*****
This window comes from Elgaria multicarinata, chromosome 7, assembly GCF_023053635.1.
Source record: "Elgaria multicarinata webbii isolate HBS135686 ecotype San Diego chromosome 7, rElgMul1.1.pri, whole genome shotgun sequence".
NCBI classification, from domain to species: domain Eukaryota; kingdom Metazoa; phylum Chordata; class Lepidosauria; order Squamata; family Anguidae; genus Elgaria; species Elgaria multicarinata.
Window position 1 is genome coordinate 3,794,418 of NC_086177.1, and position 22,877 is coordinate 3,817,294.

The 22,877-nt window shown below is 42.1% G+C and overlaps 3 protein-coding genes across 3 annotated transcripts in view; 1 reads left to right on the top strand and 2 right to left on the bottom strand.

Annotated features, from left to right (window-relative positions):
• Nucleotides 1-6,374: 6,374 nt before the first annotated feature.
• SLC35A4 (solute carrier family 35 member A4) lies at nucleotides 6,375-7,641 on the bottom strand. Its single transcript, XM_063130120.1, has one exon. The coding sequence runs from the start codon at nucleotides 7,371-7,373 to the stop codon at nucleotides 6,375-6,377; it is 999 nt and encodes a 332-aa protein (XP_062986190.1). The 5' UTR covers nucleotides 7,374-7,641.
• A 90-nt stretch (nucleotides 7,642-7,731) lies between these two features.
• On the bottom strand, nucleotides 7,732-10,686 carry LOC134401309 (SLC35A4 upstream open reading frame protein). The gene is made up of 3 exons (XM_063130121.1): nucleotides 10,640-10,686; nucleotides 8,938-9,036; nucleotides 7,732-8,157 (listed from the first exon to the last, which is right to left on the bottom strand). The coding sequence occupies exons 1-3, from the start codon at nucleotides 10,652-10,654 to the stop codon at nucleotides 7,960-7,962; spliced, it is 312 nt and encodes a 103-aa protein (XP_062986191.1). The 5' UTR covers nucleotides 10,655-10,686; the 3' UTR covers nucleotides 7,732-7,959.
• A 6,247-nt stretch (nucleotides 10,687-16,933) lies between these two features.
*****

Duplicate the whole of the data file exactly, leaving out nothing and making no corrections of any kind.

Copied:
This window comes from Elgaria multicarinata, chromosome 7, assembly GCF_023053635.1.
Source record: "Elgaria multicarinata webbii isolate HBS135686 ecotype San Diego chromosome 7, rElgMul1.1.pri, whole genome shotgun sequence".
NCBI classification, from domain to species: domain Eukaryota; kingdom Metazoa; phylum Chordata; class Lepidosauria; order Squamata; family Anguidae; genus Elgaria; species Elgaria multicarinata.
Window position 1 is genome coordinate 3,794,418 of NC_086177.1, and position 22,877 is coordinate 3,817,294.

The 22,877-nt window shown below is 42.1% G+C and overlaps 3 protein-coding genes across 3 annotated transcripts in view; 1 reads left to right on the top strand and 2 right to left on the bottom strand.

Annotated features, from left to right (window-relative positions):
• Nucleotides 1-6,374: 6,374 nt before the first annotated feature.
• SLC35A4 (solute carrier family 35 member A4) lies at nucleotides 6,375-7,641 on the bottom strand. Its single transcript, XM_063130120.1, has one exon. The coding sequence runs from the start codon at nucleotides 7,371-7,373 to the stop codon at nucleotides 6,375-6,377; it is 999 nt and encodes a 332-aa protein (XP_062986190.1). The 5' UTR covers nucleotides 7,374-7,641.
• A 90-nt stretch (nucleotides 7,642-7,731) lies between these two features.
• On the bottom strand, nucleotides 7,732-10,686 carry LOC134401309 (SLC35A4 upstream open reading frame protein). The gene is made up of 3 exons (XM_063130121.1): nucleotides 10,640-10,686; nucleotides 8,938-9,036; nucleotides 7,732-8,157 (listed from the first exon to the last, which is right to left on the bottom strand). The coding sequence occupies exons 1-3, from the start codon at nucleotides 10,652-10,654 to the stop codon at nucleotides 7,960-7,962; spliced, it is 312 nt and encodes a 103-aa protein (XP_062986191.1). The 5' UTR covers nucleotides 10,655-10,686; the 3' UTR covers nucleotides 7,732-7,959.
• A 6,247-nt stretch (nucleotides 10,687-16,933) lies between these two features.